The true cost of printers

The true cost of a printer can’t be found on the price tag. In fact, the one with the cheapest sticker price could end up costing you the most, long-term, in consumables and other hidden costs. Buying the right products and managing your print environment can, instead, cut back on unnecessary expenditures and ultimately lower your total cost of ownership.

Today’s low-end printers follow the disposable razor model. Unlike razors, however, you could end up spending far more money maintaining these devices. An “output fleet” includes printers, fax machines and photocopiers, and this typically accounts for about five per cent of the average IT budget, says George Goodall, senior research analyst with Info-Tech Research. And this can be a big variable cost.

It’s a good idea to figure out your cost per page for certain options. Fixed costs include hardware, accessories and installation. If you installed the printer yourself, the cost of installation becomes time. Then there are operating costs, such as print cartridges and paper — and don’t forget about power consumption.

Also, consider the importance of reliability, print quality and consistency of that print quality, says Mike Orekovic, category business manager of supplies with HP Canada. Labour costs are by far the biggest aspect of cost of ownership. If you have a busier and larger environment, then you also have to consider the cost of IT, help desk support and downtime.

“Everybody worries about it,” says Bill Fournier, senior market analyst with PRC. “They worry about how much they’re going to print and what the consumables costs are, because consumables costs are eventually more than the cost of the unit.”

In a small or medium-sized organization, it should be fairly easy to control these costs. When employees print off the Internet, for example, they should select “greyscale” to print in black and white instead of colour (you can set the printing parameters so this is done automatically).

You want to avoid overuse of colour, because that can make costs jump, and they’re going to be higher in ink than in toner. But there’s also a misperception that colour is going to kill you. It costs a lot for colour, says Fournier, but when vendors quote coverage costs, say 20 cents per page based upon 10 per cent coverage, it sounds dramatic but that kind of coverage is seldom used. With general business correspondence you might have colour letterhead and maybe a business graphic, which is more like two per cent coverage.

If you know you’re going to use a lot of paper, say 40,000 pages per month, then don’t try to save yourself a few hundred bucks by buying a printer that’s rated at 30,000 pages per month. Buy the appropriate product so the product will last as long as it’s intended to last, and perform as it’s intended to perform.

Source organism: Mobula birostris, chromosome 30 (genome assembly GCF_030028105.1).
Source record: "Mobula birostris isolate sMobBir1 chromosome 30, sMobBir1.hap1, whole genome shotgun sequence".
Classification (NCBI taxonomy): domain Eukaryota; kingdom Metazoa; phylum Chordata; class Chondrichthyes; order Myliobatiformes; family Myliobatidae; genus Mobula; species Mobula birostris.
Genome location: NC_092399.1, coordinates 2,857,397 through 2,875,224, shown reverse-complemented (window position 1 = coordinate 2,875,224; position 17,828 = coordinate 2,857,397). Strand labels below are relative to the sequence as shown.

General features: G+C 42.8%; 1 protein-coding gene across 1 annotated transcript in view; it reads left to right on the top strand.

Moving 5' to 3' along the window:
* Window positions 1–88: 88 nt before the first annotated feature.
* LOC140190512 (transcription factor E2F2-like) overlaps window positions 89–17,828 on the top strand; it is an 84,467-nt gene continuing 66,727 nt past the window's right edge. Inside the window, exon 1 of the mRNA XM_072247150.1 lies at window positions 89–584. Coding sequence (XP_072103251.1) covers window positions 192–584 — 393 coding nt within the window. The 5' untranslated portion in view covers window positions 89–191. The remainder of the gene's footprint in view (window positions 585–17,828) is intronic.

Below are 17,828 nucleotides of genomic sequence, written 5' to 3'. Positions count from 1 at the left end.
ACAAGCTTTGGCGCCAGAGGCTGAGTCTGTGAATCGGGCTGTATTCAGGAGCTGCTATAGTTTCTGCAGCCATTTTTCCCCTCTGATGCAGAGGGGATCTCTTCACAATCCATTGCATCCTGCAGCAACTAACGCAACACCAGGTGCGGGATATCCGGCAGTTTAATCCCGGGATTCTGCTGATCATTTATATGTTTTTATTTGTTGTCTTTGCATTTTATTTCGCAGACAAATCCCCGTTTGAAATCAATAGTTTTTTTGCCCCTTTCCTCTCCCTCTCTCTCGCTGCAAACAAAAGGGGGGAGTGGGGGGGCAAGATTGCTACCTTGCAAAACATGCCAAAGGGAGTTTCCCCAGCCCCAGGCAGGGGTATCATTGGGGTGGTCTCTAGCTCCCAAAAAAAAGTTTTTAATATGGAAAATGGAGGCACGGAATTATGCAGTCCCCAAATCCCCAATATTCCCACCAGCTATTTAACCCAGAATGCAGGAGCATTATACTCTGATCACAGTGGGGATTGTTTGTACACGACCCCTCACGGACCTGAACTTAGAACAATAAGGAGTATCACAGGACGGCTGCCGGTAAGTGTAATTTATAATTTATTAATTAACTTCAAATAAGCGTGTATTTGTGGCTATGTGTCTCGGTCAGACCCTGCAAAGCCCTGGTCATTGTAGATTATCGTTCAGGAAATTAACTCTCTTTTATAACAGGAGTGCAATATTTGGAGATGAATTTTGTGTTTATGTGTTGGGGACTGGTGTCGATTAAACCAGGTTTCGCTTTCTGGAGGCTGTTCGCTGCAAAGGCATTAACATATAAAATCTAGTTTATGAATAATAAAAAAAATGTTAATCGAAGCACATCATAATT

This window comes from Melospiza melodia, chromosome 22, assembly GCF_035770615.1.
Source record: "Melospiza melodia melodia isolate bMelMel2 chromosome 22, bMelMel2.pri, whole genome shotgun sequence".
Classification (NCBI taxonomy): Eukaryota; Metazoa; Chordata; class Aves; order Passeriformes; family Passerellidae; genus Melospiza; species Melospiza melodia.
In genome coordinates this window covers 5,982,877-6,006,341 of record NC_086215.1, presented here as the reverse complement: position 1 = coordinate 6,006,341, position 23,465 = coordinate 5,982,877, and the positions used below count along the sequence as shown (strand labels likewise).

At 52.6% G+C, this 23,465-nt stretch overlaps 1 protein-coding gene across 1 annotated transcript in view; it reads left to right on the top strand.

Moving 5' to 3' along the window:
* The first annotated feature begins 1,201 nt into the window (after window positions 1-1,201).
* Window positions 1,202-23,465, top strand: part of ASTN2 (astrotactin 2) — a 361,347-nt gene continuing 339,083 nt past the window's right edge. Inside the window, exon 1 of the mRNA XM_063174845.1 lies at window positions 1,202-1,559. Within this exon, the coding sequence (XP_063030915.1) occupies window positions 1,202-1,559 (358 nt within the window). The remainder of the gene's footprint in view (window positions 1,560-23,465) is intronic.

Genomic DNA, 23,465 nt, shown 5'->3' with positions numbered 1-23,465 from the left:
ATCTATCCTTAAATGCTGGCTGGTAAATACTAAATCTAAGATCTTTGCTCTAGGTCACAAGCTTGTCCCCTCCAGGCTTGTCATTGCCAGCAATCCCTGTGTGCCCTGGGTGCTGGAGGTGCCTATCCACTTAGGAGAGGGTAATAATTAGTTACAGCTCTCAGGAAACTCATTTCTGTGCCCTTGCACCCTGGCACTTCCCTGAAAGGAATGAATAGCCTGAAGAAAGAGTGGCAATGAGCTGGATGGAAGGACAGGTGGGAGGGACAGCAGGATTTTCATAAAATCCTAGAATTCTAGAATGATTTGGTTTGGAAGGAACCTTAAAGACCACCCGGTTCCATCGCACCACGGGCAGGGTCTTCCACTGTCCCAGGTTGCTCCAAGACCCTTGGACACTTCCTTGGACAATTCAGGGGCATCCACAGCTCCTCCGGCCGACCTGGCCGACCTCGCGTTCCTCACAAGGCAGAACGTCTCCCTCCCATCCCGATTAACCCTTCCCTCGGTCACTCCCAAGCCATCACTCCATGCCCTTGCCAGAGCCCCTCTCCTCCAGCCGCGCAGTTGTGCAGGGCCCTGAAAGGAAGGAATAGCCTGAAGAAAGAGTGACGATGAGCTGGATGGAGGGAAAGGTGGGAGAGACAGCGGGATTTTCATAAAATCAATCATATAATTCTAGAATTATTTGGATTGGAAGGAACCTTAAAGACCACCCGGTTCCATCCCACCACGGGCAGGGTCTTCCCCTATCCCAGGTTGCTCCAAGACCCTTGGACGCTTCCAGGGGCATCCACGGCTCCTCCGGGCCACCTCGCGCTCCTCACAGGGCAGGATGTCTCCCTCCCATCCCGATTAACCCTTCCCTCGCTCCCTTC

Often, when buying consumables, people only look at the price of the print cartridge, but 70 per cent of the print technology resides in that print cartridge, says Orekovic. “It’s not a stapler,” he says. “It’s actually a technology piece.” Buy the recommended brands of toner, ink and paper that are designed to work with your product, so you’ll get the best print quality and longest life out of your equipment.

You may want to consider killing the inkjet altogether. When it comes to consumables costs, inkjets are about four times more expensive than network lasers, according to Goodall. There’s still a role for inkjets, though, for confidential documents or for use in remote locations.

If you plan on auditing your processes and existing contracts, drafting legal documents and negotiating with vendors, that will typically take about three months and cost at least $10,000, says Goodall. “So unless the savings are going to be in that neighbourhood, don’t even start,” he says. “But the savings can be quite considerable.”

The first step is to benchmark. What printers do you already have? How much are you spending on ink or toner? This information could come from inventory logs, purchase orders and billing orders. The second step is getting executive buy-in by making a business case to upgrade your existing infrastructure. Third, build requirements. Figure out what you want to do moving forward. Keep the good, get rid of the bad and replace the ugly, says Goodall. Equipment that’s more than three years old is often a trigger point. After that, it’s a matter of monitoring your service-level agreements and costs.

On the high-end, if you’re negotiating with vendors they’ll typically come in with a monthly price, but this can also be a mistake. Instead, look at the full price over the length of the contract, including consumables and service.

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Vawn Himmelsbach
Vawn Himmelsbach
Is a Toronto-based journalist and regular contributor to IT World Canada's publications.

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